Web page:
You gotta swing both ways

As regular readers will know, I'm left-handed but prefer to play musical instruments right-handed. When I started playing the guitar I wanted to play lead like Hendrix, so it made perfect sense to me to use my articulate, agile left hand to scramble across the fretboard. All my right hand had to do was thump the strings. And a brief foray with a viola in primary school where you were expected to play right-handed anyway probably set the tone.

When I first started playing drums, the right-handed position seemed natural too. I kick a football with my right foot (Scottish Protestant, c'mon), so bass drum with the right foot and snare with the left hand makes for a comfortable conversation. The right hand just has to keep a steady pulse on the hi-hat.

Lead on MacDuff

All very straightforward until I got to page 18 of Say and Play Drumsteps - Book 1. I had to play 16ths (semi-quavers to the educated) on the hi-hat. That means both sticks on the hi-hat, starting with the right and alternating. And that means that the right hand has to play the snare on beats 2 and 4.

"And?", cries the reader.

Well, technically, starting any kind of two stick rhythm - single stroke roll, double stroke roll, paradiddles and the rest - with your right hand is called 'leading' with your right. Any drummer worth their salt will be able to lead with either hand, but me? Pah!

Within a few bars, my brain has made some sort of instinctual leap and my left hand now commands the beat while my right duffs away obligingly in the gaps. And the snare? What snare? ('there on the stair' and etc)

Knuckle down

Time to knuckle down and put in some serious mental and physical practice. It strikes me that teaching my body to lead with the right as well as the left could have distinct benefits. My fiddle playing would certainly benefit from a stronger and more expressive right arm. When I play the guitar I look constantly at my left hand - never think of or look at my right. No wonder my arpeggios are clumsy.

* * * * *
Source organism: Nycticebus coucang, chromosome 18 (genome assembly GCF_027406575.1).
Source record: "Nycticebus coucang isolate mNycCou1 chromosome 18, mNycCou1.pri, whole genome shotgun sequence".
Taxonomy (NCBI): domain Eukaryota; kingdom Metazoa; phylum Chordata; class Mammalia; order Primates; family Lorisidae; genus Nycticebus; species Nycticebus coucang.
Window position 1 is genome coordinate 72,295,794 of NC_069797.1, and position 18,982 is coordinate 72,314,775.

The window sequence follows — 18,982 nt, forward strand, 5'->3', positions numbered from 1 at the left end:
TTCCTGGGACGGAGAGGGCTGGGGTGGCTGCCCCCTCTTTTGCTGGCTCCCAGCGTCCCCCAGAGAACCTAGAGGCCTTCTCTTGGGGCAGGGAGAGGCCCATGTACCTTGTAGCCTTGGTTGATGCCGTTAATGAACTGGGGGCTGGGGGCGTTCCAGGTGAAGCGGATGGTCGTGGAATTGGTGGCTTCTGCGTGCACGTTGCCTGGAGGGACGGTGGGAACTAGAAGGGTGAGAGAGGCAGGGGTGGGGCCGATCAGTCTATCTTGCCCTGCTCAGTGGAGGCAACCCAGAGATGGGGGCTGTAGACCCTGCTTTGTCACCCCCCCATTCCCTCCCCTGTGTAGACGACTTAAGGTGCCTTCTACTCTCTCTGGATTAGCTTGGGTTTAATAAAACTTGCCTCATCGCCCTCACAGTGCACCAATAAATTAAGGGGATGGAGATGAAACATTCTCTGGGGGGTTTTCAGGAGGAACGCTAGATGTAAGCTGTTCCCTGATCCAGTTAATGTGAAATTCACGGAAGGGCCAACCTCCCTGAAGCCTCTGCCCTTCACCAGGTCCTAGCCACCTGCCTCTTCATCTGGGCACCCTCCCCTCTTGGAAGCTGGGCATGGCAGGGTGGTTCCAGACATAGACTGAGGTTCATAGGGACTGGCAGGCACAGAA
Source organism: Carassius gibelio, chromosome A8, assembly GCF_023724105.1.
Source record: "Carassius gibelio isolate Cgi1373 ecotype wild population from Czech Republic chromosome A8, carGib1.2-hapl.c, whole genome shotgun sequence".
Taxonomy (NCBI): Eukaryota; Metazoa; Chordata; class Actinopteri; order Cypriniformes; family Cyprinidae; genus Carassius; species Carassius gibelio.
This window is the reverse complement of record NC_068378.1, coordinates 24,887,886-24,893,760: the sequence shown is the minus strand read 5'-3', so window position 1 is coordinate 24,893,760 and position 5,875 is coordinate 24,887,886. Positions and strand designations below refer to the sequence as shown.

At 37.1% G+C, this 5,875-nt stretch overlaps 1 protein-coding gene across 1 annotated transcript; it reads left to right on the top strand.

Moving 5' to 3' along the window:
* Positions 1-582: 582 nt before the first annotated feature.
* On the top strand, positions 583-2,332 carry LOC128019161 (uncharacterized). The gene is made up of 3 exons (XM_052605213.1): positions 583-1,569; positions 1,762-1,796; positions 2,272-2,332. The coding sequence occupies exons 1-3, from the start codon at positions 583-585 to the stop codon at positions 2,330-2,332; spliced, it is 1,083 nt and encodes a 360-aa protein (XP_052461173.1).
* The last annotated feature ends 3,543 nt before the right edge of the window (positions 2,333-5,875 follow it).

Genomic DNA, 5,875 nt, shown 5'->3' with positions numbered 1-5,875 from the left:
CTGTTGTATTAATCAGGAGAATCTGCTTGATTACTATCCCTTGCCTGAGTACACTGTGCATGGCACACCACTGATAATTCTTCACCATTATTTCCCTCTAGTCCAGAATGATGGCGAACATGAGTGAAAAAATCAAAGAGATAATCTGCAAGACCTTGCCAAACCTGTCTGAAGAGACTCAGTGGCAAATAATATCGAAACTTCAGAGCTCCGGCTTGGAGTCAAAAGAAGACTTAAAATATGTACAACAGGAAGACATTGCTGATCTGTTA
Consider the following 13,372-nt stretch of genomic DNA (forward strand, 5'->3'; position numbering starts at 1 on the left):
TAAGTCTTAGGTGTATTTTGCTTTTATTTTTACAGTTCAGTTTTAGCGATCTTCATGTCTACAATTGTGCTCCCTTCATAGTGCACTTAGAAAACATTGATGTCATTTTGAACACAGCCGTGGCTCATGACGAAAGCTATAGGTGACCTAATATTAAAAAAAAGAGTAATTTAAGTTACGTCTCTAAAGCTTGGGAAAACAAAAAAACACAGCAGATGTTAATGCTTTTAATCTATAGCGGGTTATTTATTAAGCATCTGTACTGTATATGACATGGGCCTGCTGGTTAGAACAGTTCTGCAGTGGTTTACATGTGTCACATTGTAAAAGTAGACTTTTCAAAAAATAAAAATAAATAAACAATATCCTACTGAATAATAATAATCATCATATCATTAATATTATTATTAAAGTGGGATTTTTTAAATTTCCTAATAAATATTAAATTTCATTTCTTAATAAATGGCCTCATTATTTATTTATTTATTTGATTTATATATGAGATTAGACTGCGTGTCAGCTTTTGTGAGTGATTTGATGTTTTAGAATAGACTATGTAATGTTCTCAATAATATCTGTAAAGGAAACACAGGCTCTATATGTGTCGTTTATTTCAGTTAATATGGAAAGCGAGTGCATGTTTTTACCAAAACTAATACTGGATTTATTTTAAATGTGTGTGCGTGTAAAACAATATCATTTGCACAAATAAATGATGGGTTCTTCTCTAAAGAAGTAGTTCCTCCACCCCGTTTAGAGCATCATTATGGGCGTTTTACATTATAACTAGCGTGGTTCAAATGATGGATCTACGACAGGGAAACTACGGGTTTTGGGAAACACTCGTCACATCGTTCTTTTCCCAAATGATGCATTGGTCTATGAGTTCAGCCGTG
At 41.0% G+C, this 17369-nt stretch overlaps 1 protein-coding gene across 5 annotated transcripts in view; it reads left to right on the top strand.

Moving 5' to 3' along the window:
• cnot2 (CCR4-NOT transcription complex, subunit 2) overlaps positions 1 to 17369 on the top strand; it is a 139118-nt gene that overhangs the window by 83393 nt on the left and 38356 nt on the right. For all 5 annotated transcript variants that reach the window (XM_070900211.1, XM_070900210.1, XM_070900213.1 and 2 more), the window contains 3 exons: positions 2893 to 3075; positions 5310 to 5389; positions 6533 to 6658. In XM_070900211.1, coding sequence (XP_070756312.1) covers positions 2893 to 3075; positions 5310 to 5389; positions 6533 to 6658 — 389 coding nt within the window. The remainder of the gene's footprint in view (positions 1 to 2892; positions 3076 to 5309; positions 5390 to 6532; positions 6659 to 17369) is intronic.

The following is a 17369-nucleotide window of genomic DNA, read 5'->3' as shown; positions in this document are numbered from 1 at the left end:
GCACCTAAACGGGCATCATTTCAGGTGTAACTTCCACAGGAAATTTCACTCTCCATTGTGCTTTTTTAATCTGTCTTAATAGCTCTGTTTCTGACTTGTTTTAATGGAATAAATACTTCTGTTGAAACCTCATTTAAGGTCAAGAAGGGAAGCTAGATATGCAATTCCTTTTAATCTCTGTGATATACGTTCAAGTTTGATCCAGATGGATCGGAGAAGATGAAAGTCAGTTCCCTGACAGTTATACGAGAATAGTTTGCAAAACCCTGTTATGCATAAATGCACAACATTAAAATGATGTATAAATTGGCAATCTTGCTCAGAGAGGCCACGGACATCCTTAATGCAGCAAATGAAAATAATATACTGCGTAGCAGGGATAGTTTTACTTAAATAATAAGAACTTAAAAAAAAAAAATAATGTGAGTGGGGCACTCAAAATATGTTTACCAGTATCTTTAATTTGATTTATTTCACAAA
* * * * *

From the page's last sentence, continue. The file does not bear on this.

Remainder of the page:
And there are other implications. Left or right handedness has been associated with right or left brain dominance and the two hemispheres of the brain are often linked to different aspects of the personality. Left Brain, Right Brain, Whole Brain?.

So I've been practising. 10 minutes twice a day.

LEADing with the right two three four
LEADing with the right two three four
LEADing with the right two three four
LEFTing with the lead two three four
LEADing with the left two… BUGGER!

Ch… Ch… Ch… Changes

It's not just a matter of making my right hand play 1 2 3 4 while my left plays the 'and' in between 1 and 2 and 3 and 4 and… I have to think myself 'right'. My right arm must dominate. My right side must be the pulse that pumps life into the left.

And slowly, I can feel the change. Sure, my right arm glows and aches as atrophied muscles are suddenly being forced to take the lead, but at times I also notice a certain erm… flamboyance. My left hand still thumps and punches away, but my right - well it kind of dances and skips round the kit. And when I'm leading with my right, my body takes up a slightly different position too. My head turns slightly to the left and the chin lifts up and the eyelids drop just a little.

Y'know, Caedmon is hoping to play a few gigs in the spring next year. I'm just wondering whether it wouldn't be cool to wear eyeliner on stage.